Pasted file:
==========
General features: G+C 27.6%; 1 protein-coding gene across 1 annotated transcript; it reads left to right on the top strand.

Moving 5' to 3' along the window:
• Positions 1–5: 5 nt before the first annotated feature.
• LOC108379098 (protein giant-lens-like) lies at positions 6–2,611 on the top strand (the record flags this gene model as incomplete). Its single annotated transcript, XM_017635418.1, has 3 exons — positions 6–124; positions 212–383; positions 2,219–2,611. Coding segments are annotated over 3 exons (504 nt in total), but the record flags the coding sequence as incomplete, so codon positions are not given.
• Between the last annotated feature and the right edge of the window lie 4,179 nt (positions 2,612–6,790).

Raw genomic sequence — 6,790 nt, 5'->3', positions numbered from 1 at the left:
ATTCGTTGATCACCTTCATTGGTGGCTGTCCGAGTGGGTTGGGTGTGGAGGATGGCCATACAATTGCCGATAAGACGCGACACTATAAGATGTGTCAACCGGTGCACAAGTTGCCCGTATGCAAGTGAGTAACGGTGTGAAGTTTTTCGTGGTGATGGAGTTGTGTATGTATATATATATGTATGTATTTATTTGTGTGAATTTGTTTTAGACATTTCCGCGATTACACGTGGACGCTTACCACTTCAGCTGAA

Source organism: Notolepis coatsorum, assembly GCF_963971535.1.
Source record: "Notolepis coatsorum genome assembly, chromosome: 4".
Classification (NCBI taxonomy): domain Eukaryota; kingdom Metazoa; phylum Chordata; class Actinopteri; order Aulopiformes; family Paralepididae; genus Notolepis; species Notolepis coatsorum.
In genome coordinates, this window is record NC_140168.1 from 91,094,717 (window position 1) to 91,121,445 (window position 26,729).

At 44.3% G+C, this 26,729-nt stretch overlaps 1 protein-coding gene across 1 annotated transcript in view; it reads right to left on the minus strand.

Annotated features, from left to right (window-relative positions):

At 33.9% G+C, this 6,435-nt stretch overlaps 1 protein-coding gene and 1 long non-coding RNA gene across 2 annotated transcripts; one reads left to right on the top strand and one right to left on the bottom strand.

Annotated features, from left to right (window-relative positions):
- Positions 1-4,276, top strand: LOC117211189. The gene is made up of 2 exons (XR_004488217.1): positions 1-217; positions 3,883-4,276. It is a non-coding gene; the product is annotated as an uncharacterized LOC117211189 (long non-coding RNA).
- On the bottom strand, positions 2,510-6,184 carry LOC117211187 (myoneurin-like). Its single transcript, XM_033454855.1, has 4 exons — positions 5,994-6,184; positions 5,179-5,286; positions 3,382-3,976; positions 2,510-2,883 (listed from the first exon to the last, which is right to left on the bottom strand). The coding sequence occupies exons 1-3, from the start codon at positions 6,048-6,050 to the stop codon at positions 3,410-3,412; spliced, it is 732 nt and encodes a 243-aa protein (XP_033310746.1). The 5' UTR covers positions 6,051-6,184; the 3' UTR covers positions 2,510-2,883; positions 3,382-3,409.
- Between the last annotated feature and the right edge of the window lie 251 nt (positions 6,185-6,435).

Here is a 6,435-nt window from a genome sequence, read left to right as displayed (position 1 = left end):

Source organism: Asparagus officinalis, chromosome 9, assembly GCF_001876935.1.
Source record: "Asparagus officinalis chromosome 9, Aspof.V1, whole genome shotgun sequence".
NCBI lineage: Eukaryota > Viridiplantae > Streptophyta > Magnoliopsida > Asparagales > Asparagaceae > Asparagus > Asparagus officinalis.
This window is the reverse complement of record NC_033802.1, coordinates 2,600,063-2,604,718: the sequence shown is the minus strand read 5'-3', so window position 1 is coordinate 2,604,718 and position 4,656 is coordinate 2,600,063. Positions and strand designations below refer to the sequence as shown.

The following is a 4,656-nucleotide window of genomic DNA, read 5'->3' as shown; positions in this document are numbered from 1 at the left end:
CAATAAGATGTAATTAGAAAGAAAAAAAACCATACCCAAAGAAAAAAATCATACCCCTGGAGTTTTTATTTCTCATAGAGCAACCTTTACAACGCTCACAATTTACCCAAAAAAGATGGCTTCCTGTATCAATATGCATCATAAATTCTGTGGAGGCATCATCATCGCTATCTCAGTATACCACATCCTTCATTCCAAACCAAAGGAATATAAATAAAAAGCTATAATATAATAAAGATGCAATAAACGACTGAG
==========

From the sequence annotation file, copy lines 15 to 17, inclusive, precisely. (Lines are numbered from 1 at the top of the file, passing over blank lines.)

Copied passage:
Annotated features, from left to right (window-relative positions):
- Positions 1-4,276, top strand: LOC117211189. The gene is made up of 2 exons (XR_004488217.1): positions 1-217; positions 3,883-4,276. It is a non-coding gene; the product is annotated as an uncharacterized LOC117211189 (long non-coding RNA).
- On the bottom strand, positions 2,510-6,184 carry LOC117211187 (myoneurin-like). Its single transcript, XM_033454855.1, has 4 exons — positions 5,994-6,184; positions 5,179-5,286; positions 3,382-3,976; positions 2,510-2,883 (listed from the first exon to the last, which is right to left on the bottom strand). The coding sequence occupies exons 1-3, from the start codon at positions 6,048-6,050 to the stop codon at positions 3,410-3,412; spliced, it is 732 nt and encodes a 243-aa protein (XP_033310746.1). The 5' UTR covers positions 6,051-6,184; the 3' UTR covers positions 2,510-2,883; positions 3,382-3,409.